Two-dimensional Shape Functions
Shape functions are selected to fit as exact as possible the Finite Element Solution. If this solution is a combination of polynomial functions of nth order, these functions should include a complete polynomial of equal order.
That is, a complete polynomial of nth order can be written as:
with: the number of terms.
|polynomial order n||number of terms p|
A quick way to easily obtain the terms of a complete polynomial is by using the Pascal's triangle:
|order n||new polynomial terms||number of terms p|
Shape Functions for Triangular Elements
The Three Node Linear Triangle
- The solution for each triangular element can be approached by their corresponding to be expressed using the shape functions:
- If the shape functions are lineal polynomials (three-node triangular element, n=3), and remembering:
- this expression can be written as:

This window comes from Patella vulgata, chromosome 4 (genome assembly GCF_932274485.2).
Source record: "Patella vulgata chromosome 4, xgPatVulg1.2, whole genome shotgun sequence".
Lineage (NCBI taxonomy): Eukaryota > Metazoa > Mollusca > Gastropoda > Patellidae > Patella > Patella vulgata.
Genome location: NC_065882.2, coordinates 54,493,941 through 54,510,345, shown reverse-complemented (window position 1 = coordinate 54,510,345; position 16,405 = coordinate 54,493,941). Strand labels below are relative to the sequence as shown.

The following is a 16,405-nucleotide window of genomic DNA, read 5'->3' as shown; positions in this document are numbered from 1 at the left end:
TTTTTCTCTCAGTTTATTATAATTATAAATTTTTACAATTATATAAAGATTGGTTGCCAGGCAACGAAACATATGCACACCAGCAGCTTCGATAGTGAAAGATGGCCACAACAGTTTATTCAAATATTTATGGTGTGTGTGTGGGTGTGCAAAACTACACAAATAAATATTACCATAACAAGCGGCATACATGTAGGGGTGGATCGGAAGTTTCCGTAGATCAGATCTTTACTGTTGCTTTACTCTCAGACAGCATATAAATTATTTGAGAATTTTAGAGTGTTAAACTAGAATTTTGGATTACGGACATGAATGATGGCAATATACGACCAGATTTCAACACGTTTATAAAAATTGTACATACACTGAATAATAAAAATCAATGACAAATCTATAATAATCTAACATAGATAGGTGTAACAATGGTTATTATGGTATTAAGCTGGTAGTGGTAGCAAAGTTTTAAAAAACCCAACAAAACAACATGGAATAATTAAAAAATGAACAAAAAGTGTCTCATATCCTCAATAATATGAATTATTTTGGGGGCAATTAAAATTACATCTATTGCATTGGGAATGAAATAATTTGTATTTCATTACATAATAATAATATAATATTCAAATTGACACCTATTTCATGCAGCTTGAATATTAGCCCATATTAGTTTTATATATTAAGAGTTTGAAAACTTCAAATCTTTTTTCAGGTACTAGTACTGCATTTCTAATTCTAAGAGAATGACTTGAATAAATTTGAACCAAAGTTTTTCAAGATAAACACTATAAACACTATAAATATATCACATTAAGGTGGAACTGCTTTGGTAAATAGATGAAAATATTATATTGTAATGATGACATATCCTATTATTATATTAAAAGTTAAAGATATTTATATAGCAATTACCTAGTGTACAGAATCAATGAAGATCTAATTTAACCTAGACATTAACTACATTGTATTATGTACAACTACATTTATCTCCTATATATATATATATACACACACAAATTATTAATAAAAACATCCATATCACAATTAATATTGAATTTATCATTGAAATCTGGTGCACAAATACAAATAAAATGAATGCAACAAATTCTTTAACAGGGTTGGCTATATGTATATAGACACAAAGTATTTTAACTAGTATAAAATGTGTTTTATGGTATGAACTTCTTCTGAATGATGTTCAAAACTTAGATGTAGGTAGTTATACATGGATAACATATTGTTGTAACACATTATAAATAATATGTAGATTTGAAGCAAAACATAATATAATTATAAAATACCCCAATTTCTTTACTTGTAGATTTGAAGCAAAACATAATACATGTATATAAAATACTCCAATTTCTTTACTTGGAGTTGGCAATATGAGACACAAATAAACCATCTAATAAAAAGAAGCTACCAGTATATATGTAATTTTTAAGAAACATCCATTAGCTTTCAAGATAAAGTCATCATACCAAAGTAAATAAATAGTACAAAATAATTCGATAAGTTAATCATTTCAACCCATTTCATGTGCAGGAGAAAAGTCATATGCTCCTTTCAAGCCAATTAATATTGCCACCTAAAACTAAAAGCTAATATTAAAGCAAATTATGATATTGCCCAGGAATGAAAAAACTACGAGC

- with the element area and
- And the system of equations is:
- The element area is computed as the half of the determinant of the coordinates matrix:
- Finally, the different parameters can be expressed in terms of the nodal local coordinates as:
In order to generalise the procedure to obtain the shape functions, the areal coordinates is a very useful transformation.
In a triangle, areal or barycentric coordinates are defined as each of the partial subareas obtained by dividing the triangle in three sections.
That is, if we use a inner point P as the common vertex of the triangle of area A divided in three subareas A1</, A2</ and A3</, then:
are also known as area coordinates, because the coordinates of P with respect to triangle ABC are proportional to the (signed) areas of PBC, PCA and PAB. Areal and trilinear coordinates are used for similar purposes in geometry.